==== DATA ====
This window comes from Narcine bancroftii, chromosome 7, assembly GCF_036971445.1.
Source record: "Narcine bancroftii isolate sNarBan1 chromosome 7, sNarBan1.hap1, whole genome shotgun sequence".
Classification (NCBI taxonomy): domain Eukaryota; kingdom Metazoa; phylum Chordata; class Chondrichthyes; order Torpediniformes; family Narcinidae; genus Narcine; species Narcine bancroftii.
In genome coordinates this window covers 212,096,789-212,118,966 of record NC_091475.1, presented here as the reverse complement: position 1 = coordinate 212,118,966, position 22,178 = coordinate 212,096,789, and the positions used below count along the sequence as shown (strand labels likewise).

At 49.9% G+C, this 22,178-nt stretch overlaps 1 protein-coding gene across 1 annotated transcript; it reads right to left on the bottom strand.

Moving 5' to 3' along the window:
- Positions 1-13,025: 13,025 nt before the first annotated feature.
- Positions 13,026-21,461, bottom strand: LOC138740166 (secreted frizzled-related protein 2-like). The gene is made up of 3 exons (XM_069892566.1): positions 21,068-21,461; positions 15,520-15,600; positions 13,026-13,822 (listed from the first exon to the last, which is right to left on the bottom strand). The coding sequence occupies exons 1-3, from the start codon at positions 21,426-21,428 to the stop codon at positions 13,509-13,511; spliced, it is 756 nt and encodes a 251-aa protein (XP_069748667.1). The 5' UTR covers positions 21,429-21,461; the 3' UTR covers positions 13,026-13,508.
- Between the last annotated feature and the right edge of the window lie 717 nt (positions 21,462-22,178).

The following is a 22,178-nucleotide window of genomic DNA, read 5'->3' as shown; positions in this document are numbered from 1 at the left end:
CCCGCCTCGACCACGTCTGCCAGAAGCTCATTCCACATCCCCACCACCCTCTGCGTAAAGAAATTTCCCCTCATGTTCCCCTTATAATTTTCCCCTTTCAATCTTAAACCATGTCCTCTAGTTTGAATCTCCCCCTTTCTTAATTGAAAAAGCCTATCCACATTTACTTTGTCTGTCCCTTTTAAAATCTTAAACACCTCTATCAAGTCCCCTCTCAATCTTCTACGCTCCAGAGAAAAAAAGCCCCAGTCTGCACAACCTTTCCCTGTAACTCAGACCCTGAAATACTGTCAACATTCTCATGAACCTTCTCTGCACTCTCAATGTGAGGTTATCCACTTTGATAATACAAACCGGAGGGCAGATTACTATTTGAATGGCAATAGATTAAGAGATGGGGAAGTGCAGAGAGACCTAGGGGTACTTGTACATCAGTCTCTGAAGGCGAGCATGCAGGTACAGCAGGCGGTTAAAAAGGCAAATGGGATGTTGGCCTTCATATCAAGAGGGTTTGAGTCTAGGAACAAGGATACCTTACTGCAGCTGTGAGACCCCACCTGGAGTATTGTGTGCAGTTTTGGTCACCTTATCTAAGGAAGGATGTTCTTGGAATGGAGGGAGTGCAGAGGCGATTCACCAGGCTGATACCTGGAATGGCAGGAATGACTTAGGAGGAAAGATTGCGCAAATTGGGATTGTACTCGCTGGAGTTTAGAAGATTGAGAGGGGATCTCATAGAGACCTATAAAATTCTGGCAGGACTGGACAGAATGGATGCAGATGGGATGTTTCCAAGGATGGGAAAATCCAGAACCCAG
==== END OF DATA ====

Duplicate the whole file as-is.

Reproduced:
This window comes from Narcine bancroftii, chromosome 7, assembly GCF_036971445.1.
Source record: "Narcine bancroftii isolate sNarBan1 chromosome 7, sNarBan1.hap1, whole genome shotgun sequence".
Classification (NCBI taxonomy): domain Eukaryota; kingdom Metazoa; phylum Chordata; class Chondrichthyes; order Torpediniformes; family Narcinidae; genus Narcine; species Narcine bancroftii.
In genome coordinates this window covers 212,096,789-212,118,966 of record NC_091475.1, presented here as the reverse complement: position 1 = coordinate 212,118,966, position 22,178 = coordinate 212,096,789, and the positions used below count along the sequence as shown (strand labels likewise).

At 49.9% G+C, this 22,178-nt stretch overlaps 1 protein-coding gene across 1 annotated transcript; it reads right to left on the bottom strand.

Moving 5' to 3' along the window:
- Positions 1-13,025: 13,025 nt before the first annotated feature.
- Positions 13,026-21,461, bottom strand: LOC138740166 (secreted frizzled-related protein 2-like). The gene is made up of 3 exons (XM_069892566.1): positions 21,068-21,461; positions 15,520-15,600; positions 13,026-13,822 (listed from the first exon to the last, which is right to left on the bottom strand). The coding sequence occupies exons 1-3, from the start codon at positions 21,426-21,428 to the stop codon at positions 13,509-13,511; spliced, it is 756 nt and encodes a 251-aa protein (XP_069748667.1). The 5' UTR covers positions 21,429-21,461; the 3' UTR covers positions 13,026-13,508.
- Between the last annotated feature and the right edge of the window lie 717 nt (positions 21,462-22,178).

The following is a 22,178-nucleotide window of genomic DNA, read 5'->3' as shown; positions in this document are numbered from 1 at the left end:
CCCGCCTCGACCACGTCTGCCAGAAGCTCATTCCACATCCCCACCACCCTCTGCGTAAAGAAATTTCCCCTCATGTTCCCCTTATAATTTTCCCCTTTCAATCTTAAACCATGTCCTCTAGTTTGAATCTCCCCCTTTCTTAATTGAAAAAGCCTATCCACATTTACTTTGTCTGTCCCTTTTAAAATCTTAAACACCTCTATCAAGTCCCCTCTCAATCTTCTACGCTCCAGAGAAAAAAAGCCCCAGTCTGCACAACCTTTCCCTGTAACTCAGACCCTGAAATACTGTCAACATTCTCATGAACCTTCTCTGCACTCTCAATGTGAGGTTATCCACTTTGATAATACAAACCGGAGGGCAGATTACTATTTGAATGGCAATAGATTAAGAGATGGGGAAGTGCAGAGAGACCTAGGGGTACTTGTACATCAGTCTCTGAAGGCGAGCATGCAGGTACAGCAGGCGGTTAAAAAGGCAAATGGGATGTTGGCCTTCATATCAAGAGGGTTTGAGTCTAGGAACAAGGATACCTTACTGCAGCTGTGAGACCCCACCTGGAGTATTGTGTGCAGTTTTGGTCACCTTATCTAAGGAAGGATGTTCTTGGAATGGAGGGAGTGCAGAGGCGATTCACCAGGCTGATACCTGGAATGGCAGGAATGACTTAGGAGGAAAGATTGCGCAAATTGGGATTGTACTCGCTGGAGTTTAGAAGATTGAGAGGGGATCTCATAGAGACCTATAAAATTCTGGCAGGACTGGACAGAATGGATGCAGATGGGATGTTTCCAAGGATGGGAAAATCCAGAACCCAG